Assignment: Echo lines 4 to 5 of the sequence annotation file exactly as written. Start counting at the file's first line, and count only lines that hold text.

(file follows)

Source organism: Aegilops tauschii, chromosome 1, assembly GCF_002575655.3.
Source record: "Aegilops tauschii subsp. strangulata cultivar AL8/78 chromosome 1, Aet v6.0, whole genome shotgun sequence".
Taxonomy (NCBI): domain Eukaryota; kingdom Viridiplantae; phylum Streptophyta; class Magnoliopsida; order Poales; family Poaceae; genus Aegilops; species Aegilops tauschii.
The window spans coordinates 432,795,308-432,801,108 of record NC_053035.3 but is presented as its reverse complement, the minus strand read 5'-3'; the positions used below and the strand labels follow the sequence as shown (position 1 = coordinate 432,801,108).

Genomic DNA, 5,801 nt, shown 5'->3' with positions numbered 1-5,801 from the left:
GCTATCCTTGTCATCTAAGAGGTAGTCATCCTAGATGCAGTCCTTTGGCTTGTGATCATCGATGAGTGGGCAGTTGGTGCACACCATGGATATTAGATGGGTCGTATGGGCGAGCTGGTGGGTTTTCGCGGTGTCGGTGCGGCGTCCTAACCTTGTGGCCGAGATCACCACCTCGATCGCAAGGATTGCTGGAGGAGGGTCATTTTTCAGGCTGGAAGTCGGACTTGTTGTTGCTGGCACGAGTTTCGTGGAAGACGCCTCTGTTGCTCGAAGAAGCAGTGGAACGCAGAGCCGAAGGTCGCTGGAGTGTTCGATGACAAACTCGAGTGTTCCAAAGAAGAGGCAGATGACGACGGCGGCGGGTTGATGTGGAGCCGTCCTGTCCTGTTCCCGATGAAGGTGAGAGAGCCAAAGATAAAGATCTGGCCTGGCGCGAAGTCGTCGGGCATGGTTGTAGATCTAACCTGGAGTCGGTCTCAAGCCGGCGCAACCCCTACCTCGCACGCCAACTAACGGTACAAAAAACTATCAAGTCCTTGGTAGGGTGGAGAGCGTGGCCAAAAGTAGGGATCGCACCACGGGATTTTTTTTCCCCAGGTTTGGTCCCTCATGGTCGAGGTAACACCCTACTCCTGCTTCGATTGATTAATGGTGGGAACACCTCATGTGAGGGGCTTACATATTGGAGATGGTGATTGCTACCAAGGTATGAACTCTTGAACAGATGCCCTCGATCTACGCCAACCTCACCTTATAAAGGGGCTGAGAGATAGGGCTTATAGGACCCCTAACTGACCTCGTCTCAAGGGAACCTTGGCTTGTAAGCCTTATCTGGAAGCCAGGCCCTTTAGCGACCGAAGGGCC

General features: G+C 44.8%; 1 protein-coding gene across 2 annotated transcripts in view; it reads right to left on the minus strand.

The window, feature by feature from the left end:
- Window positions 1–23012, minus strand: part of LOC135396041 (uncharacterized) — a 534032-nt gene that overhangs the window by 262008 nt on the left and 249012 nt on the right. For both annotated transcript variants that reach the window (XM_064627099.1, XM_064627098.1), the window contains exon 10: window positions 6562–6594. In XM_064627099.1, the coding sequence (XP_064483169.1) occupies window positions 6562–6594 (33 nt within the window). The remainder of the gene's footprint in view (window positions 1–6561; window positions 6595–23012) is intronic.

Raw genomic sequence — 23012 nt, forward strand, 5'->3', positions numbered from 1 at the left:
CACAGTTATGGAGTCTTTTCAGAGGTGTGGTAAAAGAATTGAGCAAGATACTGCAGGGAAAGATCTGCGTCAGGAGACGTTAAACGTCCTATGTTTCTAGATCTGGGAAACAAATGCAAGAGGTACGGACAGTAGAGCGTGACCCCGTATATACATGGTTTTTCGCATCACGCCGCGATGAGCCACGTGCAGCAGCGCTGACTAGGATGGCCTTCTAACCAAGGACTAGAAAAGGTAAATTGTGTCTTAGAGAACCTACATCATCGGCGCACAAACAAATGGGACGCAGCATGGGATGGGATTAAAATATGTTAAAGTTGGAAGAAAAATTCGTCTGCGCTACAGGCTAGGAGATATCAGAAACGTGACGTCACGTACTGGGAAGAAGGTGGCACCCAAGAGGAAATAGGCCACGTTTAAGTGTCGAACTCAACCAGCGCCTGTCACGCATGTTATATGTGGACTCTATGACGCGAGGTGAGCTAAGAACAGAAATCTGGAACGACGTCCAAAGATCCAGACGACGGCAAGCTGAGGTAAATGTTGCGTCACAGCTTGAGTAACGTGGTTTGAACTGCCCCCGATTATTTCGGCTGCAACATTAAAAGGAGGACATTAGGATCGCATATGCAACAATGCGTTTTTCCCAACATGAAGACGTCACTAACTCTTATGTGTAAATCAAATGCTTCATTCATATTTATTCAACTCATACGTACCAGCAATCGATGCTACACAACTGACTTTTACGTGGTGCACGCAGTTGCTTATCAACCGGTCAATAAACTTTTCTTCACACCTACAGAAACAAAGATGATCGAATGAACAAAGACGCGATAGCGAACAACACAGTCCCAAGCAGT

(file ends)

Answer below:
The window spans coordinates 432,795,308-432,801,108 of record NC_053035.3 but is presented as its reverse complement, the minus strand read 5'-3'; the positions used below and the strand labels follow the sequence as shown (position 1 = coordinate 432,801,108).

Genomic DNA, 5,801 nt, shown 5'->3' with positions numbered 1-5,801 from the left: